By Augustine Low
Saturday 8 February 2014 marks the 12th anniversary of the passing of President Ong Teng Cheong.
And it’s been some 20 years since President Ong first faced off with the government over our national reserves. But things have not changed. Singaporeans are still in the dark about what he sought to clarify – the nature and extent of our national reserves.
The Ministry of Finance states on its website: “It is not in our national interest to publish the full size of our reserves. If we do so, it will make it easier for markets to mount speculative attacks on the Singapore dollar during periods of vulnerability. Further, our reserves are a strategic asset, and especially for a small country with no natural resources or other assets. They are a key defence for Singapore in times of crisis, and it will be unwise to reveal the full and exact resources at our disposal.”
President Ong was a dutiful son of Singapore. His abiding loyalty was to Singaporeans. Yet his Presidency was shrouded in controversy and ended in abject bitterness. While his courage, conviction and integrity took him to the very top, those same attributes eventually brought him untold pain and anguish.
He should be remembered for a number of reasons – for being the first elected President of Singapore, for championing workers’ rights, even sanctioning a strike (as Minister) without the approval of Cabinet, for being an ardent lover and supporter of the arts and music (he pushed for the building of the Esplanade and chaired the committee that set up, among other things, the National Arts Council and National Heritage Board), and for caring for the less fortunate, the annual President’s Star Charity being a legacy of his.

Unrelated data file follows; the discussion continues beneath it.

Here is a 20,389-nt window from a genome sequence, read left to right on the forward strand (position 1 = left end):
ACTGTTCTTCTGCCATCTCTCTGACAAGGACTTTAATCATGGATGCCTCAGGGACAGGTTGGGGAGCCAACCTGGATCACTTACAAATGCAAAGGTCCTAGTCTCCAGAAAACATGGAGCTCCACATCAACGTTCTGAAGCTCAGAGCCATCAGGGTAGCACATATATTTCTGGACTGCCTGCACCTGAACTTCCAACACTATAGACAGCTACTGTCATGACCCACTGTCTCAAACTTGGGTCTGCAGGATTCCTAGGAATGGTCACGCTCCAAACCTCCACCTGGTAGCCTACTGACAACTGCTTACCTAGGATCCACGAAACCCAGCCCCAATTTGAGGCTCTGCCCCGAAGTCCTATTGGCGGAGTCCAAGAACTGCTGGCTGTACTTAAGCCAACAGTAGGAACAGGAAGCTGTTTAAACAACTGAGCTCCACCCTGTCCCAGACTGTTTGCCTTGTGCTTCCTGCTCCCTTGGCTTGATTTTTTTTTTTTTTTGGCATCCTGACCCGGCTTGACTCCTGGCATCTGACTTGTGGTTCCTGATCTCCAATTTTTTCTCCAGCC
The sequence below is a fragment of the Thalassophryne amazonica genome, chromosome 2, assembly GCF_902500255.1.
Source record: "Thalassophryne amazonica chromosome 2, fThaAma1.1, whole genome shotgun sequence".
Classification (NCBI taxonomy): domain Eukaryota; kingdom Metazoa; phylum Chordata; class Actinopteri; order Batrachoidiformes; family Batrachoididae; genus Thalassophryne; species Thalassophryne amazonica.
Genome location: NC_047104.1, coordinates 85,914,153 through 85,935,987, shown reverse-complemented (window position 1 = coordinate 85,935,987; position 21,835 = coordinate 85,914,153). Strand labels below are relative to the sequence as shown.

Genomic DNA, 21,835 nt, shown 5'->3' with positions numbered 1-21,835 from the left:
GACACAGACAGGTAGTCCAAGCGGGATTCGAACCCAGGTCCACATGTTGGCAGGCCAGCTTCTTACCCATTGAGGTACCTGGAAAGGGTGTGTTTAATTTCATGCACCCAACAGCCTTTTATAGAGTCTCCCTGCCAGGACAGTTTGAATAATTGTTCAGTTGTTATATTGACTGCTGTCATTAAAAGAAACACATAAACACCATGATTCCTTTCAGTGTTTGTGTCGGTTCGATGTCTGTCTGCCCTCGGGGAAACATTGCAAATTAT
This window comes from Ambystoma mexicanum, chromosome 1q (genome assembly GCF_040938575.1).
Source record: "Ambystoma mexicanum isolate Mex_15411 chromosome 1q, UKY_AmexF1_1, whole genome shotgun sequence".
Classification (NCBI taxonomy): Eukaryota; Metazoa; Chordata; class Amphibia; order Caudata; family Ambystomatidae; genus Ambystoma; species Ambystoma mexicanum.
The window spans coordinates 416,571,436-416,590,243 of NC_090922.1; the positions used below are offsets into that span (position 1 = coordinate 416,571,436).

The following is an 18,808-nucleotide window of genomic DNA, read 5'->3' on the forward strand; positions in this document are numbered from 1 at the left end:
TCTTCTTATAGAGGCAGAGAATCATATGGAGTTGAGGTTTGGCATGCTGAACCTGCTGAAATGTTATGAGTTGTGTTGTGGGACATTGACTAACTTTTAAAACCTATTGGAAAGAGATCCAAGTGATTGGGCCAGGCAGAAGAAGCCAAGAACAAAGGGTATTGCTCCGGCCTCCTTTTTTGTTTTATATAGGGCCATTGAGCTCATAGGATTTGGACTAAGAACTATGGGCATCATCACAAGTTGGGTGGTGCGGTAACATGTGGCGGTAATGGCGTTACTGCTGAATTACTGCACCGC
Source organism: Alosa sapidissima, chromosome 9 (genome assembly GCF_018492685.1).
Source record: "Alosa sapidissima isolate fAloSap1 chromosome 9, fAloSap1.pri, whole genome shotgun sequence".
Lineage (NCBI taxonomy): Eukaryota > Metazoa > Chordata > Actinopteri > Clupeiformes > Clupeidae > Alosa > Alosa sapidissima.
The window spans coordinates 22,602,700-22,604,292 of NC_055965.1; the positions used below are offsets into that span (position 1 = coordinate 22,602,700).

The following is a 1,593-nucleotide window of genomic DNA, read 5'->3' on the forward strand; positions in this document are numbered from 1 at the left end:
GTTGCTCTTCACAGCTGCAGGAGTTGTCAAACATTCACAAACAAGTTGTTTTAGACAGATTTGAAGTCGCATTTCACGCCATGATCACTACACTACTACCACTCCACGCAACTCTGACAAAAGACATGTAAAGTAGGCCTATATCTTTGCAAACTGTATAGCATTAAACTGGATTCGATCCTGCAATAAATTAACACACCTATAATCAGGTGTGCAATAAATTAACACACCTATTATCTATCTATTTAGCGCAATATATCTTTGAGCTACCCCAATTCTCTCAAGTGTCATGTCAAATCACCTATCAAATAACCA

Above all, President Ong is remembered for his stoic dignity during the dark days of his festering dispute with his former colleagues in government, a dispute which started when he ordered a report on the national reserves. He was met with a stone wall, the government declaring that it would take 56 man years to produce a dollar and cents value of its assets.
This led to a protracted dispute and a compromise was reached when it was agreed that the government had to only produce a list of properties under its ownership. A list was produced after some months, but it was incomplete.
As President Ong would later recount: “I had a job to do, whether the government liked it or not… You see, if you ask me to protect the reserves, then you’ve got to tell me what I’m supposed to protect. So I had to ask.”
During his term, President Ong also objected to the government announcing the sale of POSB to DBS without his knowledge. He said later: “I came to know of it from the newspaper. That is not quite right. Not only that, but they were even going to submit a bill to parliament for this sale and to dissolve the POSB without first informing me.” President Ong’s points on the government’s handling of DBS’ takeover of POSB were not answered.
After his six-year term as President ended (1993-1999), President Ong was told that the Cabinet would not support him for a second six-year term. He maintained that he did not need Cabinet to support his re-election bid, but an anguished and dispirited President Ong eventually decided not to contest against the government’s candidate S R Nathan.
Will we ever see the likes of President Ong again? He put honour and duty before self, before friends and colleagues, even before the party which groomed him for political success and for Head of State.
Because of his record in office, there may be those who would rather that he become the Forgotten President. After all, the Esplanade whose milestones record President Ong’s role in its set up, was only able to hold one memorial concert in his memory — in April 2003. This for a nation that clutches at passing straws to build up legitimacy for history and legacy. But the collective memory of Singaporeans – will not forget him. President Ong was defeated but unbowed. He shall be remembered.
first published on 10 Feb 2014
Ong Teng Cheong – Defeated but Unbowed
By Augustine Low